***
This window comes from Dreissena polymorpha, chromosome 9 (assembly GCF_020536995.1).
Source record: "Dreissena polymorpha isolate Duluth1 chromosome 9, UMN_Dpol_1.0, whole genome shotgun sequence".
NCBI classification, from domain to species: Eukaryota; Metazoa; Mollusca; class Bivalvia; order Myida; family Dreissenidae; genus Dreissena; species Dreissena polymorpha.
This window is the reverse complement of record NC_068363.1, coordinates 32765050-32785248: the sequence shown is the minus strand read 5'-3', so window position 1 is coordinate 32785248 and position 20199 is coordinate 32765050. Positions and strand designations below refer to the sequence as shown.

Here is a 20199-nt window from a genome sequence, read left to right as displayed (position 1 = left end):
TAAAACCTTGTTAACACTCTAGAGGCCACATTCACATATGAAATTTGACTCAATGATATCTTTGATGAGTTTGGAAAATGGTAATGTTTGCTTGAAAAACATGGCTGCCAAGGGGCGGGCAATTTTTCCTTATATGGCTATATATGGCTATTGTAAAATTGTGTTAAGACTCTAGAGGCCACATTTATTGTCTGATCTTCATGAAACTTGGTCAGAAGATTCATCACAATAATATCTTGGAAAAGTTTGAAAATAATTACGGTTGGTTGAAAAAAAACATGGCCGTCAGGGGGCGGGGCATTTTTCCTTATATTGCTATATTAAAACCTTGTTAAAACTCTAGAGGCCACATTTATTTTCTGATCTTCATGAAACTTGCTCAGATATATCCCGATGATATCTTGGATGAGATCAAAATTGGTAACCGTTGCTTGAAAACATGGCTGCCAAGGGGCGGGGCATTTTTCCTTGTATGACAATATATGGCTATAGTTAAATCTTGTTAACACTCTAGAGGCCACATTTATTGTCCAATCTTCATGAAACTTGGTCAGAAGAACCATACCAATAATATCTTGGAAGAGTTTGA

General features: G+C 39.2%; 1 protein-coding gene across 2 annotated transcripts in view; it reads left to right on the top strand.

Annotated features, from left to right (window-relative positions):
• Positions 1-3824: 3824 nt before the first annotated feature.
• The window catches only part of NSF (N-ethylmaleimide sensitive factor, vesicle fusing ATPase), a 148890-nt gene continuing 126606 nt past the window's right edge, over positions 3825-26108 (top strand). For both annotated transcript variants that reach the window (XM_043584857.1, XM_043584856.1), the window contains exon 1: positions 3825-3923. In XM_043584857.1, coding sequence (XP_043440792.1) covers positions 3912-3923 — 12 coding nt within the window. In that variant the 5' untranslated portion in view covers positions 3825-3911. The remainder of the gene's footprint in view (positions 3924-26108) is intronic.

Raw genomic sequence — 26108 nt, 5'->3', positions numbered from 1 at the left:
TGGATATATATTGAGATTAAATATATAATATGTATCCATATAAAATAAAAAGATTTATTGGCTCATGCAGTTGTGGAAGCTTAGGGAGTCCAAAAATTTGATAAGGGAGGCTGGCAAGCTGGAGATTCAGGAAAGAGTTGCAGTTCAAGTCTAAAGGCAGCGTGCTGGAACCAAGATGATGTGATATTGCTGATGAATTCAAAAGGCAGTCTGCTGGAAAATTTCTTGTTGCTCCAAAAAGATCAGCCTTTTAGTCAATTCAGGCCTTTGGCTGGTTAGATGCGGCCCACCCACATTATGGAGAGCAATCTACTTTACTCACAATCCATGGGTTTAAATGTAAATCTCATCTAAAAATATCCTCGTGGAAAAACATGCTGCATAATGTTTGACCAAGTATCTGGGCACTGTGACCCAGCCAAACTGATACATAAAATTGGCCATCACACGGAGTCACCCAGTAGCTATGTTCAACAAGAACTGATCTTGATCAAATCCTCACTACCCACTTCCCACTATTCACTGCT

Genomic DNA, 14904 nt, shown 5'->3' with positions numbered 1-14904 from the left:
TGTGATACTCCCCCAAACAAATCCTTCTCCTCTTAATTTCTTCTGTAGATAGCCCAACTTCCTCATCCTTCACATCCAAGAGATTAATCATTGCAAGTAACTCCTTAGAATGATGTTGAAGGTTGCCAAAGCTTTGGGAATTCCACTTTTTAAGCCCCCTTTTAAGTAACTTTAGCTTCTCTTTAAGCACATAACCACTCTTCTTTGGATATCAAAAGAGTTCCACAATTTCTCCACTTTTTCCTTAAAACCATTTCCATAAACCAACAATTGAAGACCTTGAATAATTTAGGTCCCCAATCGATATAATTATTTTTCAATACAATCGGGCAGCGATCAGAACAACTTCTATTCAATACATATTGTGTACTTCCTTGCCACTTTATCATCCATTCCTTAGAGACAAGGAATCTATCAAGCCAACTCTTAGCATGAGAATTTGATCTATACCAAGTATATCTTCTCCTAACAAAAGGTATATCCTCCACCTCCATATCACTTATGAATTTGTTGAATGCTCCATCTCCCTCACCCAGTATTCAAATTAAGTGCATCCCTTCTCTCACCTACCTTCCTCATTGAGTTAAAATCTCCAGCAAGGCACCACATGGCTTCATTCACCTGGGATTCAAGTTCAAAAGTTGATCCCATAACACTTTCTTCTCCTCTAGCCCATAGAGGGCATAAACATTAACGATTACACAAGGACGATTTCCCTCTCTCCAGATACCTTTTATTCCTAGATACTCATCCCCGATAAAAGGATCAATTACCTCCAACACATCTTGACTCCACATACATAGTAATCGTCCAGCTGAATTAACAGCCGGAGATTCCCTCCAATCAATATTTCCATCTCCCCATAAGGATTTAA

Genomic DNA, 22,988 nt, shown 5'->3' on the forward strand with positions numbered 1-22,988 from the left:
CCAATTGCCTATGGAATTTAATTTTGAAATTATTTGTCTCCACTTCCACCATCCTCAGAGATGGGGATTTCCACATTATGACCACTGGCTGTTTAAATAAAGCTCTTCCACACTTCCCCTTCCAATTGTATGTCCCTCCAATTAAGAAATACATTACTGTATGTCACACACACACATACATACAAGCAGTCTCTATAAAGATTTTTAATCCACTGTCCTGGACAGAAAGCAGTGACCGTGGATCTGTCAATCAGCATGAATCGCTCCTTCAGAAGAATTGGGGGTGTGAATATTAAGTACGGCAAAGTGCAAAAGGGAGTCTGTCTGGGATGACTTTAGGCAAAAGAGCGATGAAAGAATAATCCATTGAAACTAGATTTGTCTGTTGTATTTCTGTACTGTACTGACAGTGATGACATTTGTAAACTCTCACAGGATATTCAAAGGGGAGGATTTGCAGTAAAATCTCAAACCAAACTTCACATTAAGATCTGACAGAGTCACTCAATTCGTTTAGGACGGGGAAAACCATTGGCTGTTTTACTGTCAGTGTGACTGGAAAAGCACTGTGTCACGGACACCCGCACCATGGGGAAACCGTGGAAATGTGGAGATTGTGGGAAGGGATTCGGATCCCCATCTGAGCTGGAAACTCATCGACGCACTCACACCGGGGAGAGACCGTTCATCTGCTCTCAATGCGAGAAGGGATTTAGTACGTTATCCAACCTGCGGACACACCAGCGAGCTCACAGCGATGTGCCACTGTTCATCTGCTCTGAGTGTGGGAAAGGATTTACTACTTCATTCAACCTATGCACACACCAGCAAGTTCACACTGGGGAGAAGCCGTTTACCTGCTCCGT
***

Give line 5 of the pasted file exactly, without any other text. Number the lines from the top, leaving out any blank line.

Here is a 20199-nt window from a genome sequence, read left to right as displayed (position 1 = left end):